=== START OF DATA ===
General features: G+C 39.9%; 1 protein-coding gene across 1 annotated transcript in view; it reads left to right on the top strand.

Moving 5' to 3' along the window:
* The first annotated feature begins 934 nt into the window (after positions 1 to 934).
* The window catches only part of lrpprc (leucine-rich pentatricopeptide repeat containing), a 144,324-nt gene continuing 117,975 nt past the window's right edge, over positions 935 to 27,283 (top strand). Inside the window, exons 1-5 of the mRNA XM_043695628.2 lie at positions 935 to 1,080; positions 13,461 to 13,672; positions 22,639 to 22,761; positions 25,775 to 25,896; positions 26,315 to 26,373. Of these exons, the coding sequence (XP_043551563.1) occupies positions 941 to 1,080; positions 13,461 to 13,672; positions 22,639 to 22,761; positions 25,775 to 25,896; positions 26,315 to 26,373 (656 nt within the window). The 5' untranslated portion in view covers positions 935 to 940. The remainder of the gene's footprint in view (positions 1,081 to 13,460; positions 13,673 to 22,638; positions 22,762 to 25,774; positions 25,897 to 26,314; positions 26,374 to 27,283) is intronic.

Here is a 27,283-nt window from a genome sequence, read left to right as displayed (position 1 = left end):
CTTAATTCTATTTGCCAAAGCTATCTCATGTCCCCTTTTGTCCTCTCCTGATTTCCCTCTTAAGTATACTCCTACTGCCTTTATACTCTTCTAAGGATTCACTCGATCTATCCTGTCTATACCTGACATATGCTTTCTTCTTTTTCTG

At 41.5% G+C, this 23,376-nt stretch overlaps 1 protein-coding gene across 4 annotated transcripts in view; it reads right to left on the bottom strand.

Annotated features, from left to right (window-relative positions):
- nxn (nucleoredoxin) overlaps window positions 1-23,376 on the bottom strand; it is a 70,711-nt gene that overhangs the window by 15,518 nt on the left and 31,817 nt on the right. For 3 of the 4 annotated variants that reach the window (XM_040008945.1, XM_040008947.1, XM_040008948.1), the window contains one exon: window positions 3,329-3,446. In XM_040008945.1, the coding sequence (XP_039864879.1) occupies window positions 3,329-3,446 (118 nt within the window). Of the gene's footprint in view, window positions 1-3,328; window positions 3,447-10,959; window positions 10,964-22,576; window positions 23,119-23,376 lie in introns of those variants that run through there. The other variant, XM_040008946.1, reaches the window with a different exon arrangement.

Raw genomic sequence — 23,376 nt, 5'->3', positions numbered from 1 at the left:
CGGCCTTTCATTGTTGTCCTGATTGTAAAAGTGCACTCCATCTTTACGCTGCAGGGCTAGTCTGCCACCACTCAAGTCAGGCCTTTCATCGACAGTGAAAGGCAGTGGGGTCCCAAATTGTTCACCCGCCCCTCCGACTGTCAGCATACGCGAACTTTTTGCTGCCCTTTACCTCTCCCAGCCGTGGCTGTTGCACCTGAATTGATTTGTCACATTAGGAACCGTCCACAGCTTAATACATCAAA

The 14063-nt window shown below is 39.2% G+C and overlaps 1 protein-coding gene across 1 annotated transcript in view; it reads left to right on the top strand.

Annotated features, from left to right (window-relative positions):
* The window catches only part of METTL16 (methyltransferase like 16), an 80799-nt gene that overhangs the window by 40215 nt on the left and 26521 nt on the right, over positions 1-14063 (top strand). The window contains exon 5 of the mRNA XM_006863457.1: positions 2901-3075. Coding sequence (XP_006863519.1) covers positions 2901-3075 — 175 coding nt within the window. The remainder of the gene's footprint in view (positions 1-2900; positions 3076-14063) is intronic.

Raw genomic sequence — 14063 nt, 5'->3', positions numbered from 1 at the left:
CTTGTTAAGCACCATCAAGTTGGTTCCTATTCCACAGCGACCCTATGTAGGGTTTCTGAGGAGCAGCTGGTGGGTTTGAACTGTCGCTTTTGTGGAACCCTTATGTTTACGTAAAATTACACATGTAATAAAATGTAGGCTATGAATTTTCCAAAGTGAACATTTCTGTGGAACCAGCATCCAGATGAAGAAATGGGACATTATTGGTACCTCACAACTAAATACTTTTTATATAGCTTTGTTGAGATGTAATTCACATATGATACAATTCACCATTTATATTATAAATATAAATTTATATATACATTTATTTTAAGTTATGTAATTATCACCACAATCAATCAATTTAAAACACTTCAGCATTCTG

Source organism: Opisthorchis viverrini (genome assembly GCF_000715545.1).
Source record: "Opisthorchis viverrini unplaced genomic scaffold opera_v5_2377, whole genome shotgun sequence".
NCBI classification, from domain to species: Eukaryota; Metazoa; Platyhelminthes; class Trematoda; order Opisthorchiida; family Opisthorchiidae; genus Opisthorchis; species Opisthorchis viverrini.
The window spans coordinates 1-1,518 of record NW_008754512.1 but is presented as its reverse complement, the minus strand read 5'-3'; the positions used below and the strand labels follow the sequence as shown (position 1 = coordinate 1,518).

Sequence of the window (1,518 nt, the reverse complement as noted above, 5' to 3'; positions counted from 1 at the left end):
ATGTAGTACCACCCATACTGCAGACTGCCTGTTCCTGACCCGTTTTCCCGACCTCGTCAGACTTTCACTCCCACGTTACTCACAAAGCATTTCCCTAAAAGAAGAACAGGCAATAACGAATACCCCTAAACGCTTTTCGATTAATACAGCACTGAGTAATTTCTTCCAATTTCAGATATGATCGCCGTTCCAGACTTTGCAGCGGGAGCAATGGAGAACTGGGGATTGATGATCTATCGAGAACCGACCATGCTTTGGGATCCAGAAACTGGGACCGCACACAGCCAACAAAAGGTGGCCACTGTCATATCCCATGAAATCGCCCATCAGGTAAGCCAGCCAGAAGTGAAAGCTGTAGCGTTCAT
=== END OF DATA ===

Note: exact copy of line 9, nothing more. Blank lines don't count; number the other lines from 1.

- nxn (nucleoredoxin) overlaps window positions 1-23,376 on the bottom strand; it is a 70,711-nt gene that overhangs the window by 15,518 nt on the left and 31,817 nt on the right. For 3 of the 4 annotated variants that reach the window (XM_040008945.1, XM_040008947.1, XM_040008948.1), the window contains one exon: window positions 3,329-3,446. In XM_040008945.1, the coding sequence (XP_039864879.1) occupies window positions 3,329-3,446 (118 nt within the window). Of the gene's footprint in view, window positions 1-3,328; window positions 3,447-10,959; window positions 10,964-22,576; window positions 23,119-23,376 lie in introns of those variants that run through there. The other variant, XM_040008946.1, reaches the window with a different exon arrangement.